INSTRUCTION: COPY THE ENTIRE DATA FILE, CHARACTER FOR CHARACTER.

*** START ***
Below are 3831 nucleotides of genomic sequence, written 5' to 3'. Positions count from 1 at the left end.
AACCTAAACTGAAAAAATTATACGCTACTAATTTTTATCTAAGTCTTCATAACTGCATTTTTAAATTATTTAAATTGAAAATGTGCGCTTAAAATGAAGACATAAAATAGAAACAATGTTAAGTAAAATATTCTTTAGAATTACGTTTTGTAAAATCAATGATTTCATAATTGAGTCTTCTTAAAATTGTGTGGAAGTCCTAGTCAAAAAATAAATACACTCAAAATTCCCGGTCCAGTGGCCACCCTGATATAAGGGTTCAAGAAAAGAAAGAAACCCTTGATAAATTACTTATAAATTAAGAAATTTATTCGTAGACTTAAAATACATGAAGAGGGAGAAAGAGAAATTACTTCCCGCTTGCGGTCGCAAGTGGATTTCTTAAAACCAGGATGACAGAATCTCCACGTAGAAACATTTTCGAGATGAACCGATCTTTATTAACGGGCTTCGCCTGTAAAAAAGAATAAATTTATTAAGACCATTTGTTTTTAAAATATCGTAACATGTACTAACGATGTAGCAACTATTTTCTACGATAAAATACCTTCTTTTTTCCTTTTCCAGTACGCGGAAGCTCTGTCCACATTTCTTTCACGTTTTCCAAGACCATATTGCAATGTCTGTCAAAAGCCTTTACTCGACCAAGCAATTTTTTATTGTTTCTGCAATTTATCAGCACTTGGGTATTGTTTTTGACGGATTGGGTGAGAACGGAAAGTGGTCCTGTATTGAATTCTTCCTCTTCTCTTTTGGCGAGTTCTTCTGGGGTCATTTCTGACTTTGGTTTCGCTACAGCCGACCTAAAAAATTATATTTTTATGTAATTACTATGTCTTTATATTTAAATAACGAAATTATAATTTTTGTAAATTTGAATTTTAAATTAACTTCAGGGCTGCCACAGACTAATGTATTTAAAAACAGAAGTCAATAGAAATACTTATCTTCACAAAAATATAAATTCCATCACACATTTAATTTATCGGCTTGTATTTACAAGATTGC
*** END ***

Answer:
Below are 3831 nucleotides of genomic sequence, written 5' to 3'. Positions count from 1 at the left end.
AACCTAAACTGAAAAAATTATACGCTACTAATTTTTATCTAAGTCTTCATAACTGCATTTTTAAATTATTTAAATTGAAAATGTGCGCTTAAAATGAAGACATAAAATAGAAACAATGTTAAGTAAAATATTCTTTAGAATTACGTTTTGTAAAATCAATGATTTCATAATTGAGTCTTCTTAAAATTGTGTGGAAGTCCTAGTCAAAAAATAAATACACTCAAAATTCCCGGTCCAGTGGCCACCCTGATATAAGGGTTCAAGAAAAGAAAGAAACCCTTGATAAATTACTTATAAATTAAGAAATTTATTCGTAGACTTAAAATACATGAAGAGGGAGAAAGAGAAATTACTTCCCGCTTGCGGTCGCAAGTGGATTTCTTAAAACCAGGATGACAGAATCTCCACGTAGAAACATTTTCGAGATGAACCGATCTTTATTAACGGGCTTCGCCTGTAAAAAAGAATAAATTTATTAAGACCATTTGTTTTTAAAATATCGTAACATGTACTAACGATGTAGCAACTATTTTCTACGATAAAATACCTTCTTTTTTCCTTTTCCAGTACGCGGAAGCTCTGTCCACATTTCTTTCACGTTTTCCAAGACCATATTGCAATGTCTGTCAAAAGCCTTTACTCGACCAAGCAATTTTTTATTGTTTCTGCAATTTATCAGCACTTGGGTATTGTTTTTGACGGATTGGGTGAGAACGGAAAGTGGTCCTGTATTGAATTCTTCCTCTTCTCTTTTGGCGAGTTCTTCTGGGGTCATTTCTGACTTTGGTTTCGCTACAGCCGACCTAAAAAATTATATTTTTATGTAATTACTATGTCTTTATATTTAAATAACGAAATTATAATTTTTGTAAATTTGAATTTTAAATTAACTTCAGGGCTGCCACAGACTAATGTATTTAAAAACAGAAGTCAATAGAAATACTTATCTTCACAAAAATATAAATTCCATCACACATTTAATTTATCGGCTTGTATTTACAAGATTGC